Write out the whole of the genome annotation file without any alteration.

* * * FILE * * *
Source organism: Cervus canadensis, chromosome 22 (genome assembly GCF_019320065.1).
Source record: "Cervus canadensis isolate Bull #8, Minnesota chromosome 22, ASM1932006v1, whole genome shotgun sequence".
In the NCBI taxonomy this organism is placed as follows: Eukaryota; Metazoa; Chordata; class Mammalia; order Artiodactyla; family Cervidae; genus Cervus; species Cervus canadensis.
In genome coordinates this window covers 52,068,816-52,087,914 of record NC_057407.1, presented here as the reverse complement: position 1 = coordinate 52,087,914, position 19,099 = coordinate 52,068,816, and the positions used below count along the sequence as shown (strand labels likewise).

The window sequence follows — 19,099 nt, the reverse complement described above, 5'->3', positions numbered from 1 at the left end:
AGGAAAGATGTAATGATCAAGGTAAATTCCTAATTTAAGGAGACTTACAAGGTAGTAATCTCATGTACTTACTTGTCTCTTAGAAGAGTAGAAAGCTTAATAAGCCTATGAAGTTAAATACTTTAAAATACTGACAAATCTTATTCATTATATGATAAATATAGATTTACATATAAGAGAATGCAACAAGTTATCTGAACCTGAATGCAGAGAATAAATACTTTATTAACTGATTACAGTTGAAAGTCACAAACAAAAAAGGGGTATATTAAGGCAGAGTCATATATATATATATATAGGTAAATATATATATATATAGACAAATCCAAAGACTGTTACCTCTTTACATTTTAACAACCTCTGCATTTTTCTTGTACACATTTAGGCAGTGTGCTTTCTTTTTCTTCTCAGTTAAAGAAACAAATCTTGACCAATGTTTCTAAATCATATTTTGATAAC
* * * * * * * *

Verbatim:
Source organism: Cervus canadensis, chromosome 22 (genome assembly GCF_019320065.1).
Source record: "Cervus canadensis isolate Bull #8, Minnesota chromosome 22, ASM1932006v1, whole genome shotgun sequence".
In the NCBI taxonomy this organism is placed as follows: Eukaryota; Metazoa; Chordata; class Mammalia; order Artiodactyla; family Cervidae; genus Cervus; species Cervus canadensis.
In genome coordinates this window covers 52,068,816-52,087,914 of record NC_057407.1, presented here as the reverse complement: position 1 = coordinate 52,087,914, position 19,099 = coordinate 52,068,816, and the positions used below count along the sequence as shown (strand labels likewise).

The window sequence follows — 19,099 nt, the reverse complement described above, 5'->3', positions numbered from 1 at the left end:
AGGAAAGATGTAATGATCAAGGTAAATTCCTAATTTAAGGAGACTTACAAGGTAGTAATCTCATGTACTTACTTGTCTCTTAGAAGAGTAGAAAGCTTAATAAGCCTATGAAGTTAAATACTTTAAAATACTGACAAATCTTATTCATTATATGATAAATATAGATTTACATATAAGAGAATGCAACAAGTTATCTGAACCTGAATGCAGAGAATAAATACTTTATTAACTGATTACAGTTGAAAGTCACAAACAAAAAAGGGGTATATTAAGGCAGAGTCATATATATATATATATAGGTAAATATATATATATATAGACAAATCCAAAGACTGTTACCTCTTTACATTTTAACAACCTCTGCATTTTTCTTGTACACATTTAGGCAGTGTGCTTTCTTTTTCTTCTCAGTTAAAGAAACAAATCTTGACCAATGTTTCTAAATCATATTTTGATAAC